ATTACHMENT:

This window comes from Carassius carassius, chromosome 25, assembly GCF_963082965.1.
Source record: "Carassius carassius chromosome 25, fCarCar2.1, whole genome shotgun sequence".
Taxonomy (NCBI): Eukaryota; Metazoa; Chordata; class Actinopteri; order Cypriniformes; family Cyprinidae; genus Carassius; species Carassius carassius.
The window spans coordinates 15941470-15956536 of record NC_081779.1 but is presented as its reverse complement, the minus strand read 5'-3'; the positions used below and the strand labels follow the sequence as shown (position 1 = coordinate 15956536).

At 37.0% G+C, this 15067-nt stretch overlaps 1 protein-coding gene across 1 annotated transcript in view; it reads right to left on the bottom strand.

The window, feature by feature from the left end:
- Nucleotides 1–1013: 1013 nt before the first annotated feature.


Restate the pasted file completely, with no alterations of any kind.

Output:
This window comes from Carassius carassius, chromosome 25, assembly GCF_963082965.1.
Source record: "Carassius carassius chromosome 25, fCarCar2.1, whole genome shotgun sequence".
Taxonomy (NCBI): Eukaryota; Metazoa; Chordata; class Actinopteri; order Cypriniformes; family Cyprinidae; genus Carassius; species Carassius carassius.
The window spans coordinates 15941470-15956536 of record NC_081779.1 but is presented as its reverse complement, the minus strand read 5'-3'; the positions used below and the strand labels follow the sequence as shown (position 1 = coordinate 15956536).

At 37.0% G+C, this 15067-nt stretch overlaps 1 protein-coding gene across 1 annotated transcript in view; it reads right to left on the bottom strand.

The window, feature by feature from the left end:
- Nucleotides 1–1013: 1013 nt before the first annotated feature.